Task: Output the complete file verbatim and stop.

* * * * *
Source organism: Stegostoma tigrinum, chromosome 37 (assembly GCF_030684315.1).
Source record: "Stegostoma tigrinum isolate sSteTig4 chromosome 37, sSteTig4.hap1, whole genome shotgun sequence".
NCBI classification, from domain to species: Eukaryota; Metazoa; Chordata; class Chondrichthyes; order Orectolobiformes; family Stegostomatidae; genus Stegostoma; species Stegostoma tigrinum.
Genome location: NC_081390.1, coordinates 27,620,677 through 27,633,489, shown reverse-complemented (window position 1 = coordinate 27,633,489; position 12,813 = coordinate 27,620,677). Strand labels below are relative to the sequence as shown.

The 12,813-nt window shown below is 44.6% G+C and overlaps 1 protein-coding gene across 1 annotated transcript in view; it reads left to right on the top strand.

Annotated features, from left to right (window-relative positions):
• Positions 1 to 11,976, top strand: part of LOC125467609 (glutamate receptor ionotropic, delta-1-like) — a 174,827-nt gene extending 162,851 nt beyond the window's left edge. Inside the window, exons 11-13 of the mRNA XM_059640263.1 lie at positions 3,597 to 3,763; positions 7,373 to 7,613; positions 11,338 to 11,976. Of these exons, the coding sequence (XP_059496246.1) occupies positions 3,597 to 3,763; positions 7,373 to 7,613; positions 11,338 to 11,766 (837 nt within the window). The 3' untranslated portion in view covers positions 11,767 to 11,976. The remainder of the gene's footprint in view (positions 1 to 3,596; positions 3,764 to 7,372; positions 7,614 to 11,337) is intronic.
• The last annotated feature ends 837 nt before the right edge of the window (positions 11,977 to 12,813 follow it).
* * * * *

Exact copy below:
Source organism: Stegostoma tigrinum, chromosome 37 (assembly GCF_030684315.1).
Source record: "Stegostoma tigrinum isolate sSteTig4 chromosome 37, sSteTig4.hap1, whole genome shotgun sequence".
NCBI classification, from domain to species: Eukaryota; Metazoa; Chordata; class Chondrichthyes; order Orectolobiformes; family Stegostomatidae; genus Stegostoma; species Stegostoma tigrinum.
Genome location: NC_081390.1, coordinates 27,620,677 through 27,633,489, shown reverse-complemented (window position 1 = coordinate 27,633,489; position 12,813 = coordinate 27,620,677). Strand labels below are relative to the sequence as shown.

The 12,813-nt window shown below is 44.6% G+C and overlaps 1 protein-coding gene across 1 annotated transcript in view; it reads left to right on the top strand.

Annotated features, from left to right (window-relative positions):
• Positions 1 to 11,976, top strand: part of LOC125467609 (glutamate receptor ionotropic, delta-1-like) — a 174,827-nt gene extending 162,851 nt beyond the window's left edge. Inside the window, exons 11-13 of the mRNA XM_059640263.1 lie at positions 3,597 to 3,763; positions 7,373 to 7,613; positions 11,338 to 11,976. Of these exons, the coding sequence (XP_059496246.1) occupies positions 3,597 to 3,763; positions 7,373 to 7,613; positions 11,338 to 11,766 (837 nt within the window). The 3' untranslated portion in view covers positions 11,767 to 11,976. The remainder of the gene's footprint in view (positions 1 to 3,596; positions 3,764 to 7,372; positions 7,614 to 11,337) is intronic.
• The last annotated feature ends 837 nt before the right edge of the window (positions 11,977 to 12,813 follow it).